Reimagining Labor Market Information: A National Collaborative for Local Workforce Information

March 9, 2023

Key PointsThe economy is changing rapidly, constantly, and differently across the country. Workers, employers, and government agencies need to be prepared to respond.The US needs a new workforce information structure that provides timely, local, and actionable data and evidence.This report proposes the creation of a National Collaborative for Local Workforce Information that would be federally funded but state-managed, with states initiating projects designed to become products and ultimately put into practice.

Sustainable Jobs for Nonprofits and Organizers: A Toolkit for a Stronger Workforce

February 27, 2023

This toolkit provides how-to resources for turning organizing jobs into good jobs, sustainable for the long haul. 

Characteristics of California’s EMT and Paramedic Workforce

February 27, 2023

Since the beginning of the COVID-19 pandemic employers have experienced great difficulty recruiting and retaining emergency medical technicians (EMTs) and paramedics. This situation highlights the need to learn more about the supply, distribution, and demographic characteristics of EMTs and paramedics as well as the pipeline of new EMTs and paramedics that are trained in the state. This report synthesizes findings from analyses of multiple sources of data describing California's EMTs and paramedics. The report also acknowledges limitations of these data sources and makes recommendations for filling gaps in the availability of data that are critical to understanding this segment of the emergency medical services (EMS) workforce and strengthening its ability to meet Californians' needs for emergency medical services.

A Practical Resource Guide for Direct Care Workforce State Advocacy

February 21, 2023

PHI's state advocacy toolkit, reframed as a "practical resource guide," was drafted and designed in fall 2022 and released for national dissemination in February 2023. The guide includes 20 concrete strategies, based on lessons learned from the "Essential Jobs, Essential Care" initiative and organized across five dimensions of advocacy: strategizing, designing, persuading, advocating, and evaluating. Each strategy includes specific steps and key resources. Advocates can read the guide a whole, or sample individual strategies based on their needs and interests.

Fringe-Benefits and Work-Life Balance as Interventions in Black Women's Wealth Disparities

January 31, 2023

Increasing Black women's earnings is not enough to amend their economic vulnerabilities. The difficulty of balancing one's work life and personal or family life complicates the challenge of wealth disparities facing Black women. Using the mixed-methods approach of an online questionnaire, individual interviews, and data analysis, Taylor and colleagues find that Black women stand to benefit when they, their partners/spouses, and their extended family members all have access to three core areas of fringe benefits and policies: (1) universal work-life balance supports, such as flexible work schedules, remote work options, paid time off, mental health days, and family medical leave; (2) holistic dependent care resources and family discounts; and (3) legacy benefits such as employee-share ownership, tuition reimbursement, pension, credit union access, financial/retirement counseling, and legal counseling. They conclude employers could play a progressive role in supporting Black women's efforts to strike a balance between work and home life and close the racial wealth gap.

The economics of abortion bans: Abortion bans, low wages, and public underinvestment are interconnected economic policy tools to disempower and control workers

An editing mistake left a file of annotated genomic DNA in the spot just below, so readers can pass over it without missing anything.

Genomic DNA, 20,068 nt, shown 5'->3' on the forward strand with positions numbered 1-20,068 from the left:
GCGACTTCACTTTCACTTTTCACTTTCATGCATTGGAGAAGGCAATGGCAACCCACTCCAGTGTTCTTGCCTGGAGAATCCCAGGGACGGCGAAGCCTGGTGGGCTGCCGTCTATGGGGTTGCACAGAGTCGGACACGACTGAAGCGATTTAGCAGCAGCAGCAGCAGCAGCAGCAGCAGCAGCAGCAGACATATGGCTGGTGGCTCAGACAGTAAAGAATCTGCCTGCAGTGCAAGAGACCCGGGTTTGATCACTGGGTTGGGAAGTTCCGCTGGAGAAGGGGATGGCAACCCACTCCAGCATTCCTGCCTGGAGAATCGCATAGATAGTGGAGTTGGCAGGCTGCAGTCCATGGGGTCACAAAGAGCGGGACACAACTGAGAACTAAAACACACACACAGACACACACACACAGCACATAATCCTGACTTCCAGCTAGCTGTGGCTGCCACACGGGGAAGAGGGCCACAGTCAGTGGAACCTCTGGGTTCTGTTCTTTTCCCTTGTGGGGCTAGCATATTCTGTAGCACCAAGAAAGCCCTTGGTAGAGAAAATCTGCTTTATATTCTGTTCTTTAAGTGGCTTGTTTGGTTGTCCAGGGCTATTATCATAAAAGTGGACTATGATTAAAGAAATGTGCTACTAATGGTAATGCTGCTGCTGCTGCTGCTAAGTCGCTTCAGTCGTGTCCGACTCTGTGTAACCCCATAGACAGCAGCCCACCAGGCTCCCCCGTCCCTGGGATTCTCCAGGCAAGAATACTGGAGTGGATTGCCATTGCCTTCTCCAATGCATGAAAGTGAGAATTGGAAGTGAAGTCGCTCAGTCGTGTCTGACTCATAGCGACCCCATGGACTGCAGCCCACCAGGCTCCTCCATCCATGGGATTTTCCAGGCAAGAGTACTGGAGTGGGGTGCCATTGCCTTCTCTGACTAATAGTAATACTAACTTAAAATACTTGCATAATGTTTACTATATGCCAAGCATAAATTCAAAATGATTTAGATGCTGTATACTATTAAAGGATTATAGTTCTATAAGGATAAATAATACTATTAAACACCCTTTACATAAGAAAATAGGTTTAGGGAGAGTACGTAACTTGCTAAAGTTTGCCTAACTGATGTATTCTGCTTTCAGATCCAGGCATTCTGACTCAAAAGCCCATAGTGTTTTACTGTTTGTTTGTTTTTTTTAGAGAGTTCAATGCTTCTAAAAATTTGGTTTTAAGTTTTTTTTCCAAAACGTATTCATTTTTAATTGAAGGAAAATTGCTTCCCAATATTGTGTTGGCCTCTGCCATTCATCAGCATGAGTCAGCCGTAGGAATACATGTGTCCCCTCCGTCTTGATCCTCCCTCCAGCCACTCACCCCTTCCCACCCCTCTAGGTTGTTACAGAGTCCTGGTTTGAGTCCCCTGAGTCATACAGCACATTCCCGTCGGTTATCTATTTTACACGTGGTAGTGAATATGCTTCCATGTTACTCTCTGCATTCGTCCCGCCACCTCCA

January 18, 2023

Abortion has long been framed as a cultural, religious, or personal issue rather than a material "bread and butter" economic concern. Since the Supreme Court overturned Roe v. Wade, more economic policymakers have been emphasizing the issue as a pressing economic concern. In perhaps the first public comment on the issue by a major political figure, Secretary of the Treasury Janet Yellen noted: "eliminating the right of women to make decisions about when and whether to have children would have very damaging effects on the economy and would set women back decades" (Guida 2022). This direct connection between abortion and reproductive access and economic rights is critical (Banerjee 2022). This report argues that abortion access is fundamentally intertwined with economic progress and mobility. Specifically, in states where abortion has been banned or restricted, abortion restrictions constitute an additional piece in a sustained project of economic subjugation and disempowerment.The states banning abortion rights have, over decades, intentionally constructed an economic policy architecture defined by weak labor standards, underfunded and purposefully dysfunctional public services, and high levels of incarceration. Through a cross-sectional quantitative analysis of state level abortion access status and five indicators of economic security—the minimum wage, unionization, unemployment insurance, Medicaid expansion, and incarceration—we find that, generally, the states enacting abortion bans are the same ones that are economically disempowering workers through other channels.The results of the analysis underscore that abortion restrictions and bans do have economic effects, given the strong correlation between abortion status and various economic wellbeing metrics. Further, the consistent pattern of state abortion bans and negative economic outcomes shows how abortion fits into an economics and politics of control. Abortion restrictions are planks in a policy regime of disempowerment and control over workers' autonomy and livelihoods, just like deliberately low wage standards, underfunded social services, or restricted collective bargaining power. Economic policymakers must prioritize this issue as widespread abortion bans will contribute to a loss in economic security and independence for millions in the current and future generations.